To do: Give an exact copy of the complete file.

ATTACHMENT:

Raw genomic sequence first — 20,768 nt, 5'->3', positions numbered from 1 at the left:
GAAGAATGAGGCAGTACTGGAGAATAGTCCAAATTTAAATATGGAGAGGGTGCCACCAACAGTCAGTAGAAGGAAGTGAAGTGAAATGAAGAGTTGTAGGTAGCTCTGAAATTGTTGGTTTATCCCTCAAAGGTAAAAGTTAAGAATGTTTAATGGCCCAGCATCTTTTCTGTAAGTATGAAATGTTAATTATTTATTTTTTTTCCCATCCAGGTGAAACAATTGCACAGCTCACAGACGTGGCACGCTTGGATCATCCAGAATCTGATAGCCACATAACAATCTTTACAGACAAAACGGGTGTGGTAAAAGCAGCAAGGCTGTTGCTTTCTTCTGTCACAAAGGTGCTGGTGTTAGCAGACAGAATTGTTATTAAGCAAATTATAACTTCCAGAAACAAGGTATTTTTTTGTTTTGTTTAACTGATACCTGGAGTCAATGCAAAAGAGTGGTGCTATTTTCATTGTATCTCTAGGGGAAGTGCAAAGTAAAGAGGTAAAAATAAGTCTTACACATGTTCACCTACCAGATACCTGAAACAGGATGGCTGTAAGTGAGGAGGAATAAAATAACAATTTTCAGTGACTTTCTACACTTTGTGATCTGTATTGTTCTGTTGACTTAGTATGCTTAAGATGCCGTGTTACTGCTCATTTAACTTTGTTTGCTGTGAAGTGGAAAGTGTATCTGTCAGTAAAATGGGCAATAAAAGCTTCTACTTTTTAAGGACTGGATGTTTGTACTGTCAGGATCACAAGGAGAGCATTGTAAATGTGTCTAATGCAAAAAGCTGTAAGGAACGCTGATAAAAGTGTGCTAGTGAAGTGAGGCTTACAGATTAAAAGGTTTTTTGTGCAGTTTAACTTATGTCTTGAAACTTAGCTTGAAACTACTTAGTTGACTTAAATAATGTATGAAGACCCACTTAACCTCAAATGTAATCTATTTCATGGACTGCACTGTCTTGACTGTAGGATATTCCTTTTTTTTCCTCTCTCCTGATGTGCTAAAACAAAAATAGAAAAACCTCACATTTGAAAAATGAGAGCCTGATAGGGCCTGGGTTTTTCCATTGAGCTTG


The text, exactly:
Raw genomic sequence first — 20,768 nt, 5'->3', positions numbered from 1 at the left:
GAAGAATGAGGCAGTACTGGAGAATAGTCCAAATTTAAATATGGAGAGGGTGCCACCAACAGTCAGTAGAAGGAAGTGAAGTGAAATGAAGAGTTGTAGGTAGCTCTGAAATTGTTGGTTTATCCCTCAAAGGTAAAAGTTAAGAATGTTTAATGGCCCAGCATCTTTTCTGTAAGTATGAAATGTTAATTATTTATTTTTTTTCCCATCCAGGTGAAACAATTGCACAGCTCACAGACGTGGCACGCTTGGATCATCCAGAATCTGATAGCCACATAACAATCTTTACAGACAAAACGGGTGTGGTAAAAGCAGCAAGGCTGTTGCTTTCTTCTGTCACAAAGGTGCTGGTGTTAGCAGACAGAATTGTTATTAAGCAAATTATAACTTCCAGAAACAAGGTATTTTTTTGTTTTGTTTAACTGATACCTGGAGTCAATGCAAAAGAGTGGTGCTATTTTCATTGTATCTCTAGGGGAAGTGCAAAGTAAAGAGGTAAAAATAAGTCTTACACATGTTCACCTACCAGATACCTGAAACAGGATGGCTGTAAGTGAGGAGGAATAAAATAACAATTTTCAGTGACTTTCTACACTTTGTGATCTGTATTGTTCTGTTGACTTAGTATGCTTAAGATGCCGTGTTACTGCTCATTTAACTTTGTTTGCTGTGAAGTGGAAAGTGTATCTGTCAGTAAAATGGGCAATAAAAGCTTCTACTTTTTAAGGACTGGATGTTTGTACTGTCAGGATCACAAGGAGAGCATTGTAAATGTGTCTAATGCAAAAAGCTGTAAGGAACGCTGATAAAAGTGTGCTAGTGAAGTGAGGCTTACAGATTAAAAGGTTTTTTGTGCAGTTTAACTTATGTCTTGAAACTTAGCTTGAAACTACTTAGTTGACTTAAATAATGTATGAAGACCCACTTAACCTCAAATGTAATCTATTTCATGGACTGCACTGTCTTGACTGTAGGATATTCCTTTTTTTTCCTCTCTCCTGATGTGCTAAAACAAAAATAGAAAAACCTCACATTTGAAAAATGAGAGCCTGATAGGGCCTGGGTTTTTCCATTGAGCTTG